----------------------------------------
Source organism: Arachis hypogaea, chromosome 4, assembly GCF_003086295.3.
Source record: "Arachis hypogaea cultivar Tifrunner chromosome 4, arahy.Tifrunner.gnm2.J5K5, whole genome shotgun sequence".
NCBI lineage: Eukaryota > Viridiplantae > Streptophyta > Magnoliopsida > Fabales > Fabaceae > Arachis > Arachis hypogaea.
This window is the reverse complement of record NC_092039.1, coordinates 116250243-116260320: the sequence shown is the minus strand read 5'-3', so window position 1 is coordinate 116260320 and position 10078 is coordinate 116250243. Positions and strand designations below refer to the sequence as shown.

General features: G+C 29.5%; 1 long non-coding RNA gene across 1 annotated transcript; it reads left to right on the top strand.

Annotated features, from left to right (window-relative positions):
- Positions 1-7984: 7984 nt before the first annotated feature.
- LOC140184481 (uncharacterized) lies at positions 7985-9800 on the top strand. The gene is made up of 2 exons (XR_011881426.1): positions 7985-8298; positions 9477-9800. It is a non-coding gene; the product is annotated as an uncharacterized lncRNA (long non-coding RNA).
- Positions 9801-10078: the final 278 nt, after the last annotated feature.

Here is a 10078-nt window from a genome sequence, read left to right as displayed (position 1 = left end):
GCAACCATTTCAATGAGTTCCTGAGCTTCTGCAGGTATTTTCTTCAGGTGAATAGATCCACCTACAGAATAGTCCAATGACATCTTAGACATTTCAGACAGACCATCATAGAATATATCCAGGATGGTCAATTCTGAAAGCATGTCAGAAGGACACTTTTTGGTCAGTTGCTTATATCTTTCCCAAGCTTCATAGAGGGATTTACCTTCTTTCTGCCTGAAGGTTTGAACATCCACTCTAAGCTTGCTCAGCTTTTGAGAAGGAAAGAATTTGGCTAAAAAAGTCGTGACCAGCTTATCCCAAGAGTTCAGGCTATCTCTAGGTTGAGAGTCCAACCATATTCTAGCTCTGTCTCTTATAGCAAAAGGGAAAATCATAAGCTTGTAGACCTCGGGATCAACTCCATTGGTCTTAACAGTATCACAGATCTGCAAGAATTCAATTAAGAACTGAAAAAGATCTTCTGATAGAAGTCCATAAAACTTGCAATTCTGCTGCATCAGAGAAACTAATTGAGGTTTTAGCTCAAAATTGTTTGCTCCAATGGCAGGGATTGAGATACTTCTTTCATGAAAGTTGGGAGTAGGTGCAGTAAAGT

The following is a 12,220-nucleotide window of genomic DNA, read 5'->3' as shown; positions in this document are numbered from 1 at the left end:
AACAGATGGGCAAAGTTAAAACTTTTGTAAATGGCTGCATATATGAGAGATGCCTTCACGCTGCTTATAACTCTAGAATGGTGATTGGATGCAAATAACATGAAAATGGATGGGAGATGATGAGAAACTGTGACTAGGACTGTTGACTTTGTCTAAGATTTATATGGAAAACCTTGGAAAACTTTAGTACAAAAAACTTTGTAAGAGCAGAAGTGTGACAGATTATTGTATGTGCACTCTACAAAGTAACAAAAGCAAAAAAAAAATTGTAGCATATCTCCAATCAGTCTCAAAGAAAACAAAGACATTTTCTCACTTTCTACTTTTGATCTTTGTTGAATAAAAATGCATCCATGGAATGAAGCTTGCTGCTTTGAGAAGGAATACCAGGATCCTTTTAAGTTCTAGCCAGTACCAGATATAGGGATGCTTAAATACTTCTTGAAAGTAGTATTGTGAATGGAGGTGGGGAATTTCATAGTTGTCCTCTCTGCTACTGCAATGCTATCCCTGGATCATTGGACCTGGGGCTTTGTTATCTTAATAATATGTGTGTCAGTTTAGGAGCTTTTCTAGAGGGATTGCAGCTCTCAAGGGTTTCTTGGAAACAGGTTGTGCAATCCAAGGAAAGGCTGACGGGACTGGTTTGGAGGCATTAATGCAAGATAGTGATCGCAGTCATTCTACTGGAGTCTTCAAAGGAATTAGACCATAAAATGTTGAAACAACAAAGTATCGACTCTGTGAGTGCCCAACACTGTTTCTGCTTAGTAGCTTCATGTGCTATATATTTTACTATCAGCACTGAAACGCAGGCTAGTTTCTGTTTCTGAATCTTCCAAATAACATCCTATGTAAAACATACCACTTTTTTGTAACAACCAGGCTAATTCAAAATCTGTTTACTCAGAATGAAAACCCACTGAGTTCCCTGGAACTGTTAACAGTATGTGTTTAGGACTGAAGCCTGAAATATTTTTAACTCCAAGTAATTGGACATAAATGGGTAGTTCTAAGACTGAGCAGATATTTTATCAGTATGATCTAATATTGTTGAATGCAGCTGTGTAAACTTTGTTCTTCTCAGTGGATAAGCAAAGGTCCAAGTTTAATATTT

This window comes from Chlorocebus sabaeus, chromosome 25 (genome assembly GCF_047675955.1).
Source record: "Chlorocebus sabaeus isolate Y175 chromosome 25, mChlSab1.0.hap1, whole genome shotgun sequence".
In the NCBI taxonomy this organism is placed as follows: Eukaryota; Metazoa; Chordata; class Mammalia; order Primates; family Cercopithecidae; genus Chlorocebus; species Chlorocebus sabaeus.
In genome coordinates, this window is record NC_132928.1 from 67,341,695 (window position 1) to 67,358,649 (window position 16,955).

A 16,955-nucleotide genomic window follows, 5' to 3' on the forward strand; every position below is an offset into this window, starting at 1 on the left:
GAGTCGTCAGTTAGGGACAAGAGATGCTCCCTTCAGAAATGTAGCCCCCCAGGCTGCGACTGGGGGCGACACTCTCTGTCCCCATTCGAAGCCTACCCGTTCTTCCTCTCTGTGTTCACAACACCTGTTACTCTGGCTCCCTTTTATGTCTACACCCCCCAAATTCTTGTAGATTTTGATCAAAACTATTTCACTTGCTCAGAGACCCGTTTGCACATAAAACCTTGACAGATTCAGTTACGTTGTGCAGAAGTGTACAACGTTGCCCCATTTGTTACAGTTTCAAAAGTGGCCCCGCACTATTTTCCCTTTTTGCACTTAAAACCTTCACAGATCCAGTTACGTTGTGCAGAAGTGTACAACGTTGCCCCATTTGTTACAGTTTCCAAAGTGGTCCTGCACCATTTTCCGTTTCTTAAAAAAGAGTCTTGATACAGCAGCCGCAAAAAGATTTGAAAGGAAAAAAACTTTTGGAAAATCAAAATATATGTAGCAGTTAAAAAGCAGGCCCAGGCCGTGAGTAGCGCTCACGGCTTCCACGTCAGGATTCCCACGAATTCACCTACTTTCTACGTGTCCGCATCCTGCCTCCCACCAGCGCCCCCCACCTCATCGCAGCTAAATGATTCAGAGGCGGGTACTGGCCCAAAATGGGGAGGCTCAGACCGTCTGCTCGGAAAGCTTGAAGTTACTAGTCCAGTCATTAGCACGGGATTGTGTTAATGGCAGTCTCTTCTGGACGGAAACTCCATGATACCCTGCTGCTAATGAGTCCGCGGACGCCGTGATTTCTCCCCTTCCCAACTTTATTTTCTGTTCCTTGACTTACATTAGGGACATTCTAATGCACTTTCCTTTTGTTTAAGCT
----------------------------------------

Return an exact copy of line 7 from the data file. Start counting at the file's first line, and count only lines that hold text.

- Positions 1-7984: 7984 nt before the first annotated feature.